I would have banned them for being ugly

The controversy over Crocs makes me laugh. Not because the shoes might be short-circuiting medical equipment in Sweden, but because these brightly…

The controversy over Crocs makes me laugh.

Not because the shoes might be short-circuiting medical equipment in Sweden, but because these brightly coloured clogs are so hideously ugly that I can’t believe anyone wears them at all, let alone almost everyone that I know, their dogs, and their children too, and the populations of 80 other countries.

The first time I saw a lifeguard wearing them, I was alarmed. Her slippers or whatever they were — Crocs, I would later learn — were fluorescent orange and made her feet look monstrous, like they were hiding abnormally thick toes.

I wondered, ‘Why is this pretty young woman wearing plastic Dutch clogs?’

A few years later, pretty much everyone that I know — some very fashionable and very conservative people among them — are wearing Crocs, or some imitation of them.

Like LeSportsac purses and Edwin jeans during my high school years, and Carhartt pants in the Yukon, Crocs are omnipresent.

They were supposed to be for gardening; now they are for everything. To me, they scream: “practical,” “on-the-go,” “comfortable,” “purposeful.” But mainly, they just scream to be noticed.

The Daily Mash, a UK-based online satire magazine similar to The Onion, jokes that medical research proves Crocs wearers are disillusioned.

“Crocs shoes will transform you from a normal adult into a horribly self-satisfied and ‘self-consciously whacky tosser,’ leading doctors warned last night.

“Donning the brightly coloured plastic footwear is likely to make middle class women believe their dress sense is a lot more interesting than it really is, the doctors added.

“Their research suggests Crocs may also encourage such women to think they are ‘a bit kooky’ and individual, when in reality they are just wearing stupid shoes aimed at kids, and copying all their friends.”

The Crocs craze has earned its share of detractors. In a world where there is a website for everything, there is indeed one for Crocs haters.

At www.ihatecrocs.com, you can find links to anti-croc T-shirts, videos of people blowing up Crocs with dynamite, cutting them up with scissors, a Facebook group dedicated to the cause, and fake Croc advertisements.

Despite my humble opinion and the not-so-subtle opinions of others, the Crocs brand and its copycats are being backed up by an earnest cult following. They might not have been a vocal group before, but now Crocs fans are speaking out.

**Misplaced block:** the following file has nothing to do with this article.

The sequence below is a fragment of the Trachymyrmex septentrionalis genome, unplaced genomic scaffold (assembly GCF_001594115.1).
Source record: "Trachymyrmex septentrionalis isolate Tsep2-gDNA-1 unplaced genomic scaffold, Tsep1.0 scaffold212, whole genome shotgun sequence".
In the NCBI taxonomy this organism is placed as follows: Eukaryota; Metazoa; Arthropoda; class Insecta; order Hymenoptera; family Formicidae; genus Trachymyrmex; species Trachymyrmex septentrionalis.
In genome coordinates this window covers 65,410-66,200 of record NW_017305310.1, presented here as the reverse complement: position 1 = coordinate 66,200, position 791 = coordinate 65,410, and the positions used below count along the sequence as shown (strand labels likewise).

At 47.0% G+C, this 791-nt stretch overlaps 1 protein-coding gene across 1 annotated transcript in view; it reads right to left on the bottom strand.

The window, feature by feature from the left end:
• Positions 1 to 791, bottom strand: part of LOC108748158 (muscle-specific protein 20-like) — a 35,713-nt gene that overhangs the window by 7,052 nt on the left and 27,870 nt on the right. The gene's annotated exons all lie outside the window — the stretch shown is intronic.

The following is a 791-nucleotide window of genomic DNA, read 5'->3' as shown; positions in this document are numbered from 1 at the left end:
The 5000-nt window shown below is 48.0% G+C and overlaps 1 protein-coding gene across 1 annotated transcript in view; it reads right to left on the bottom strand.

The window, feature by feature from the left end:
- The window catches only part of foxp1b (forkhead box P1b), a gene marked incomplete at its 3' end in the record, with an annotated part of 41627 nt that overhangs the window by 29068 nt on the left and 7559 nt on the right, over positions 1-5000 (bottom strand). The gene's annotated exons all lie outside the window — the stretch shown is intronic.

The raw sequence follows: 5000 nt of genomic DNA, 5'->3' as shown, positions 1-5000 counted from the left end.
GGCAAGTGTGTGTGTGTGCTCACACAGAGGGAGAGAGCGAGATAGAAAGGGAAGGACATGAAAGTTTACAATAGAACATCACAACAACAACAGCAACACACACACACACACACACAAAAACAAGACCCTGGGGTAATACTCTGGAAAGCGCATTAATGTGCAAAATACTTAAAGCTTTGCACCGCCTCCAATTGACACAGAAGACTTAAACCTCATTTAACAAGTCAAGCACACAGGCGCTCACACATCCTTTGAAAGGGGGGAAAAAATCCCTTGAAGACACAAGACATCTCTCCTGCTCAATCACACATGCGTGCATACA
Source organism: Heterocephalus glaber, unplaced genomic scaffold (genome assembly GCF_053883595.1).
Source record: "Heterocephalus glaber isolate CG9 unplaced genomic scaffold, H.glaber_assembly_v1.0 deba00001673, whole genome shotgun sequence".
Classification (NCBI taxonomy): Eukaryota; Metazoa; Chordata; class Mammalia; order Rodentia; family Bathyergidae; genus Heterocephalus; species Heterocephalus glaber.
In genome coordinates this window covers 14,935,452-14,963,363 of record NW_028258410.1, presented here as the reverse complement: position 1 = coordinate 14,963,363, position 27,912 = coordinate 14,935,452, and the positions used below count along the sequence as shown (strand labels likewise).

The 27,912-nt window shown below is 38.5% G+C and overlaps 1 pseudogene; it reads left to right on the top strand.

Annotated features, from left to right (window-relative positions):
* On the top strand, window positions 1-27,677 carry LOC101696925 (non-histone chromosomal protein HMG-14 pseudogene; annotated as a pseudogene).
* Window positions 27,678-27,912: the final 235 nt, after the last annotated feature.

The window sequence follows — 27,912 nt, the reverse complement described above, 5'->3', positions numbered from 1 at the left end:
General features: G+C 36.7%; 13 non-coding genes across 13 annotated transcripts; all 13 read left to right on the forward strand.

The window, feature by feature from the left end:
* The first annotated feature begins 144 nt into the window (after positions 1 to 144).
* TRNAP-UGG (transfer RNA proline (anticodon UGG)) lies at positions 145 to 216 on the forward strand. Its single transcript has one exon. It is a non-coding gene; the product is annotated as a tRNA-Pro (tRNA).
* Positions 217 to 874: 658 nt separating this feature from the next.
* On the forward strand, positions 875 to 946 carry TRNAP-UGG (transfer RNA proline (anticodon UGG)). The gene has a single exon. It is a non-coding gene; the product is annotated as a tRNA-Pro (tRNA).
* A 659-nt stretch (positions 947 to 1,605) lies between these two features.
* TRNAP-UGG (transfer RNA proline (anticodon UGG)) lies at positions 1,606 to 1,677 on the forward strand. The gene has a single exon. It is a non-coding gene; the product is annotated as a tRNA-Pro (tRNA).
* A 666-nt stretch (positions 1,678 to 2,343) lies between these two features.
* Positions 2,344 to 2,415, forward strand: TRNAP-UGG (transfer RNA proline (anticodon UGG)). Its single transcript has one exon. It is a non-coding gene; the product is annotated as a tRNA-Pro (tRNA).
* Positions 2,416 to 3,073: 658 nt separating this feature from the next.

For the sake of safety, more and more doctors and nurses at hospitals around the world are being asked to leave their Crocs at home.

Most hospitals, not unlike construction sites and restaurants, have strict policies about footwear. They want their staff to wear shoes with closed toes and heels to prevent tripping, ankle-twisting and catching on life-saving equipment, shoes that don’t have holes on the top, inviting a dropped needle or drops of patients’ blood.

It’s a wonder that Crocs got away with it for so long. Most hospitals cite long-standing policies against such footwear. And yet they are only enforcing the ban, or even considering a ban, on Crocs now, years after they began infiltrating the nurse’s uniform.

Those working in the medical profession have posted testimonials on the Crocs website, saying they feel like “pillows” or “marshmallows” on their feet. They are “a nurse’s best friend”; they can even “change your life.”

The shoe is an epidemic that hospitals weren’t ready for and few appeared willing to ban them outright.

The Swedish hospital changed all that. It has suggested that the static electricity caused by the foam shoe is short-circuiting life-saving medical equipment.

Blekinge Hospital in Karlskrona, in southern Sweden, wants Foppatoffels (Crocs and the like) banned. Three times, it said, equipment including a respirator for premature infants shut down after staff wearing the foam clogs were nearby.

Technicians there believe the plastic-like material of the shoes can enable up to 25,000 volts of electricity.

Medical workers wearing the shoes become “a cloud of lightning,” said the hospital. “There have more than likely been more incidents — both here and at other hospitals — where people have not made the connection with Foppatoffels.”

In a neonatal ward in Forde, Norway, a bili light used to treat newborns with jaundice faulted due to static electricity, reportedly created by the shoes.

Nurses, quoted in the media, admit they have been “shocking” their patients considerably more since they began wearing Crocs.

Still, they defend them. Unlike the old white leather nurse’s shoe, Crocs give hospital workers on their feet for 12 hours a day a cushiony sole and air holes that let their feet breath.

They also like the variety of colours that they can match up with their scrubs. Few appear worried about the syringes and bodily fluids hospital management is going on about.

It’s a workplace issue, something to be worked out between the hospitals and their staff, and none of our business, really, so long as their effect on life-saving equipment turns out to be untrue, or at least not an issue in Canada.

Will the controversy make the shoes more or less popular?

I suppose some Crocs-lovers will be forced to take a second look at how they’ve been dressing their feet.

And for those of us who have so far abstained from buying Crocs, we might be shamed into never giving in to our secret desire to join the club, or we will jump right in with both feet.

Juliann Fraser is a writer living in Whitehorse.